CIAA re-elects Martin, pushes for better self-regulation

By Anthony Fletcher in Brussels

- Last updated on GMT

Related tags: Drink industry, European union, Europe

CIAA president Jean Martin, elected for a third term of office by
the confederation's board of directors, used last week's Congress
to call for better regulation of the food industry.

Thanking members for their confidence, Martin spoke about the need to build on what CIAA has worked on over the past few years.

And he used his opening speech at the CIAA's Congress in Brussels to call on European institutions to actively promote what he called 'better regulation' as a means of enhancing the food and drink industry's competitiveness and directly benefit European consumers.

"It's often forgotten, and regulators rarely acknowledge it, but the food and drink industry - almost 300,000 companies, 99 per cent of which are SME's - is Europe's largest manufacturing sector, largest manufacturing employer and one of Europe's largest export engines at a time when all you ever seem to hear about are a shortage of jobs and slow erosion of competitiveness,"​ he said.

And while he welcomed the European Commissions recent push for 'better regulation', he said that Europe's food and drink industry is still wrapped in red tape that hinders innovation and hurts Europe's competitiveness.

European approval procedures for additives and for 'novel foods' for example represent a disincentive to important research and development investments in Europe, and the food and drink industry remains one of the most regulated sectors in Europe.

"Better regulation, including industry self-regulation, can deliver benefits to European consumers faster and create more jobs and growth than old-style outright regulation,"​ he said, citing the example of the EU's Platform for Action on Diet, Physical Activity and Health as a positive experiment in self-regulation and "catalyst for action"​.

Martin's speech perfectly set the tone of the CIAA Congress, which finished on Friday. There was unanimous acceptance among members that the food industry has a responsibility to the health and wellbeing of consumers, but also that the sector should be trusted more to act responsibly.

There was also a widespread opinion that while the industry might have made mistakes in the past in terms of nutrition, it is now making real progress in working towards improving public health.

"We welcome this debate, because we recognise that there is a problem, because we know that diet is part of the problem, and because we are part of the solution,"​ said Martin.

He said that the Congress would demonstrate that Europe's food and drinks industries are already delivering on their Commitments under the EU Platform on Diet, Physical Activity and Health, initiated by Commissioner Kyprianou nearly two years ago, through a revolution in product reformulation, education, labelling, research, physical education and also responsible advertising and marketing.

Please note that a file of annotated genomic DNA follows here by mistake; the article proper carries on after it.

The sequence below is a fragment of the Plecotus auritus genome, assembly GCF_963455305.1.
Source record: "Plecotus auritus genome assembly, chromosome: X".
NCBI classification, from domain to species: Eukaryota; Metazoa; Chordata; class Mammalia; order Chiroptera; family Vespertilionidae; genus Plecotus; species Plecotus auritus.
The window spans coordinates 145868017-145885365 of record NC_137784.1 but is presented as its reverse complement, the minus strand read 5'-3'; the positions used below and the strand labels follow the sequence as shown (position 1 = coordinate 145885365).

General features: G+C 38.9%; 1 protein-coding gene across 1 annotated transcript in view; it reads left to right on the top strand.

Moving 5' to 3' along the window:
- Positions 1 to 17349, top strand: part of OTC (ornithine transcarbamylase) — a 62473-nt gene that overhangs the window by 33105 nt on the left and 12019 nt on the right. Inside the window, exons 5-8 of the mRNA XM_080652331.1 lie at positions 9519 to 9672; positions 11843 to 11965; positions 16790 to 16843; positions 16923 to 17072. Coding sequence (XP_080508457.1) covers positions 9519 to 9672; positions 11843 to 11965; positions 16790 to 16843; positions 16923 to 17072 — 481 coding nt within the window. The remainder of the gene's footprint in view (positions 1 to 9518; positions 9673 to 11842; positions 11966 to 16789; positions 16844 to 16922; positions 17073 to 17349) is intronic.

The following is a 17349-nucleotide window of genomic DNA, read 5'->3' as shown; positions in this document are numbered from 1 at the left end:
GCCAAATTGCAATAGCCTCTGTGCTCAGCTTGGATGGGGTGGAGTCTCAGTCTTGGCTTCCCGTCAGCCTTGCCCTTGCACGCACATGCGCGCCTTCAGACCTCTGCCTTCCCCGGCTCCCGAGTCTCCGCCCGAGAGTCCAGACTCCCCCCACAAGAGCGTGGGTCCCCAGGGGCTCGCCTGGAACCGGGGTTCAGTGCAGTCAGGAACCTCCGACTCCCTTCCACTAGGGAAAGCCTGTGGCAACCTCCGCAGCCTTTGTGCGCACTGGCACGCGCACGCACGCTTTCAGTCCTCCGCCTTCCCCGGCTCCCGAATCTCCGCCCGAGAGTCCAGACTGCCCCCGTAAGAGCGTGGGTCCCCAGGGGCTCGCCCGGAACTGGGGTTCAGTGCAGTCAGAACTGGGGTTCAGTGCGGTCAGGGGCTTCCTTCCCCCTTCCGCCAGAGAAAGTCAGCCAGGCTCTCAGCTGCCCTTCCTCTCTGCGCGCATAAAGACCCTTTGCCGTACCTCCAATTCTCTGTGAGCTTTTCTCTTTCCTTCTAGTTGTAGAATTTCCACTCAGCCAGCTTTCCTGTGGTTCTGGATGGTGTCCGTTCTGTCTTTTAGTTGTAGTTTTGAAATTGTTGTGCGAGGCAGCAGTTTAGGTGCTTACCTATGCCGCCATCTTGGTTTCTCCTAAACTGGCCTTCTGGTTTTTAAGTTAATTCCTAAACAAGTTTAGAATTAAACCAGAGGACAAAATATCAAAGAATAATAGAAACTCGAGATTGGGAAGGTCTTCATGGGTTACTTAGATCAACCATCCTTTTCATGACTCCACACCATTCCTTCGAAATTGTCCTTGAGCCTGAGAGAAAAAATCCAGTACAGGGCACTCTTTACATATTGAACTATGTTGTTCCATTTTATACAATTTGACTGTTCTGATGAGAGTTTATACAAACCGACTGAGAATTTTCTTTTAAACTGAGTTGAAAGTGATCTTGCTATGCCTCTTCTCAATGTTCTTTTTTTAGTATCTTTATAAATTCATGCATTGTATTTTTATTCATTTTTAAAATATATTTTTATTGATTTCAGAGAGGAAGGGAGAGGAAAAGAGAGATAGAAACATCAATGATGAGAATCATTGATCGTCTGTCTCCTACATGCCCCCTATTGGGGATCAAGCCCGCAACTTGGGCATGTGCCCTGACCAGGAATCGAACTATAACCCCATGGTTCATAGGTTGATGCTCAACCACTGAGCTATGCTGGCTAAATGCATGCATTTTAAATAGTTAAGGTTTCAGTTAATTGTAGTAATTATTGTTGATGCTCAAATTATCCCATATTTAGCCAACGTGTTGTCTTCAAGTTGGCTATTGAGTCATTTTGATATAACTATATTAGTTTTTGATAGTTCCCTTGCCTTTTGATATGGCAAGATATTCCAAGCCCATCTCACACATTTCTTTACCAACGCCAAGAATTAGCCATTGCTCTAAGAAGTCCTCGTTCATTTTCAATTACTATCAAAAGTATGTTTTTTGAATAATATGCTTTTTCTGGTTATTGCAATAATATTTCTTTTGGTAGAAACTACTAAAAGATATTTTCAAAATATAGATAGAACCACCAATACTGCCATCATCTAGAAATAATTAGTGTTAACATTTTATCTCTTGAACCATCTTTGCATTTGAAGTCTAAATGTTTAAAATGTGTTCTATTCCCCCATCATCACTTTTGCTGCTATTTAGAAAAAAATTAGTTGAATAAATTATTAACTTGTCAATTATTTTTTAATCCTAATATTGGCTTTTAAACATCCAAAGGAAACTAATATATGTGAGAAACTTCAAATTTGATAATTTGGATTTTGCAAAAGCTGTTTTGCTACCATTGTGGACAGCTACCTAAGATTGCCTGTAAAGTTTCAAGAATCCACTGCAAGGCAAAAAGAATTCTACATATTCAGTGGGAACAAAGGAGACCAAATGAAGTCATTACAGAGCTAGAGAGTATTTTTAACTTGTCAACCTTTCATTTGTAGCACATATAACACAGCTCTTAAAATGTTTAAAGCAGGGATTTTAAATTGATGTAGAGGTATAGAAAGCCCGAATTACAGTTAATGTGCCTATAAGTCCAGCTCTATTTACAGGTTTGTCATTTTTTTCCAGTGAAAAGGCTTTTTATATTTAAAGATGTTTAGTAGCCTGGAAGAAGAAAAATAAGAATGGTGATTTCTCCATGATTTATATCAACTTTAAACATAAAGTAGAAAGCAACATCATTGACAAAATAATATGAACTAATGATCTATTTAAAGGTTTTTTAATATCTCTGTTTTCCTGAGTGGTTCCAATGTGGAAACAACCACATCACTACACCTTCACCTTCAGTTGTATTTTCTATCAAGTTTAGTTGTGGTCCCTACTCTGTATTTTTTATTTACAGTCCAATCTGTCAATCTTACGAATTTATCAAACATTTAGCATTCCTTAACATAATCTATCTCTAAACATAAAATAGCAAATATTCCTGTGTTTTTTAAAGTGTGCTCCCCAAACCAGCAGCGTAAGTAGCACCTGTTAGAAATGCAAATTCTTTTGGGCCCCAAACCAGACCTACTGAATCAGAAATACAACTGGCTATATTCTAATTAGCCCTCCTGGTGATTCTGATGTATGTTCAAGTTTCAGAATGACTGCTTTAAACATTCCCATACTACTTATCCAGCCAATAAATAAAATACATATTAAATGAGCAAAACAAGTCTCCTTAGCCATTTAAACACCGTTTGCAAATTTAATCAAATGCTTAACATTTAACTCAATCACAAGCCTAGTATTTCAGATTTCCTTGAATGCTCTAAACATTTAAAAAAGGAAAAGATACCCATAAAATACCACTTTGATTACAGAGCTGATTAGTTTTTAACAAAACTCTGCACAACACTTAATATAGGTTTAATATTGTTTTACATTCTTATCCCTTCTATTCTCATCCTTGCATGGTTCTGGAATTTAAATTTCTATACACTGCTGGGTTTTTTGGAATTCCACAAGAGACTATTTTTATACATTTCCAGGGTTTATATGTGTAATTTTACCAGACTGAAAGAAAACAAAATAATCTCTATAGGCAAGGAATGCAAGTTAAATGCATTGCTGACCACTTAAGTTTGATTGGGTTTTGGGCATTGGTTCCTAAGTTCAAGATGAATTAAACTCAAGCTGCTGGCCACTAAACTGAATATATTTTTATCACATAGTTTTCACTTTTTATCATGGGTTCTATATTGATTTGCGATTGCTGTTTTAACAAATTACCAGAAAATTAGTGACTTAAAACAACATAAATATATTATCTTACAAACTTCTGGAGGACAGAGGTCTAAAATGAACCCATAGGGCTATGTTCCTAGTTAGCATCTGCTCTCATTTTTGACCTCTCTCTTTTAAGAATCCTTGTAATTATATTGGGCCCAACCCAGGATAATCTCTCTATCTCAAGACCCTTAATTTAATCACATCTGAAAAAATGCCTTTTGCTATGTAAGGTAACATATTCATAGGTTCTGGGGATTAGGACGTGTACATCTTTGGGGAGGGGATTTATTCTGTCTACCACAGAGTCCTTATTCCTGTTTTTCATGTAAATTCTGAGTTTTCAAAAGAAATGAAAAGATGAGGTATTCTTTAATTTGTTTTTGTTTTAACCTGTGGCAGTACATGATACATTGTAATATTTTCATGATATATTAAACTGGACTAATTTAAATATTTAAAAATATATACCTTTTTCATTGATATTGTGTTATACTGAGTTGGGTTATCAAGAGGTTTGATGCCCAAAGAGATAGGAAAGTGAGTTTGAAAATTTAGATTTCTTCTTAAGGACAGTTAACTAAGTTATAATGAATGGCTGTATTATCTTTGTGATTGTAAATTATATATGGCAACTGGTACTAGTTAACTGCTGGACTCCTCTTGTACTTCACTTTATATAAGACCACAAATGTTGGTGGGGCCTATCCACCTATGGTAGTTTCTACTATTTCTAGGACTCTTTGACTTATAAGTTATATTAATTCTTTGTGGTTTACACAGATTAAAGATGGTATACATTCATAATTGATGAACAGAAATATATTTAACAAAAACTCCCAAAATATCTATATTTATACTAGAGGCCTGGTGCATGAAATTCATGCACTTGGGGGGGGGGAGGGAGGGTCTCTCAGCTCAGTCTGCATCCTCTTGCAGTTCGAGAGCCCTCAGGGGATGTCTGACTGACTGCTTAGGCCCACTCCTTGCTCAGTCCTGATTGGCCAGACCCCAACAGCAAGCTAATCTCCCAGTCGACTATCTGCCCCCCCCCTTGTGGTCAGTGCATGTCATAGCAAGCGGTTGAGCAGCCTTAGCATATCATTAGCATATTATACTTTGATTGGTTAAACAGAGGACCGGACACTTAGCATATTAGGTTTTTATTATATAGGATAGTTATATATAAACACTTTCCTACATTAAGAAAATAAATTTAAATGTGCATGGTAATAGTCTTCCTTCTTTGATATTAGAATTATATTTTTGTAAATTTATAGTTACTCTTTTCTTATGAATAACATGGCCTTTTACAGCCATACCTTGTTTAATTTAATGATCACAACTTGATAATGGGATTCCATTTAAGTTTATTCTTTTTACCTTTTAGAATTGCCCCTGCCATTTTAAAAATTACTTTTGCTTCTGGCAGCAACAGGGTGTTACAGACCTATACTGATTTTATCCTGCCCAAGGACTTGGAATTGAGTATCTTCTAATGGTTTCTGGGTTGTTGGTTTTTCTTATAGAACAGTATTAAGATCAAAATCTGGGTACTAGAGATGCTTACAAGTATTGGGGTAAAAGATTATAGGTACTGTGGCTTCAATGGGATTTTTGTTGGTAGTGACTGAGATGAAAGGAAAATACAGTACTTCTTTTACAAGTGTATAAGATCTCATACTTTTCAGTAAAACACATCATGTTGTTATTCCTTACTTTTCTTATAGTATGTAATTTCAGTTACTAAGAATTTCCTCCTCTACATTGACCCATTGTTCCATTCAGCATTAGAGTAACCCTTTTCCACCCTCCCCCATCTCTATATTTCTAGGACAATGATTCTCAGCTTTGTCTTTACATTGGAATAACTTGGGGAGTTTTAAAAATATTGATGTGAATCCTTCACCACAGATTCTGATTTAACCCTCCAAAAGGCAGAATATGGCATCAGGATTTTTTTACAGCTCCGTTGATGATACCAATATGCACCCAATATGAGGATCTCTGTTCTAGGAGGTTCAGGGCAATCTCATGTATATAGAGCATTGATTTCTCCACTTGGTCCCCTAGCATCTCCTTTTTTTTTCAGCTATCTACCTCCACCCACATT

"I'd like in particular to highlight a CIAA nutrition labelling recommendation adopted in June this year and backed by several of the biggest food and drink companies in Europe,"​ he said.

"This improved labelling programme is already being rolled out in EU markets as we speak. It will slice through the fog in the ongoing obesity debate by giving consumers front-of-pack, science-based labels on the energy content of popular foods, empowering people to make better-informed food choices every time they reach to buy something in a shop."

In addition, 11 companies representing approximately €61 billion in annual sales in Europe, or roughly 7 per cent of all sales in our industry, reported that they had put more than 4,000 new product reformulations or innovations on the market over the past three years.

Martin said that these new or reformulated products represent on average nearly two-fifths of all the food and beverage products these companies sell to European consumers; and one in three companies say they have gone even further, reformulating at least half of their products in 2005 and 2006.

"We are delivering increased choice, not only by reformulating products for lower levels of sugar, fat, salt and calories and selling things in smaller portions but also by developing new productsfor example functional foods that can actually reduce cholesterol, improve digestion and make people feel fuller, longer, with fewer calories than before,"​ he said.

"Healthy foods are the fastest growing part of our business. They're what consumers want. And they're what we are delivering. Voluntarily. Responsibly. And eagerly."

Martin will serve as CIAA president until October 2008.

Related topics: Market Trends

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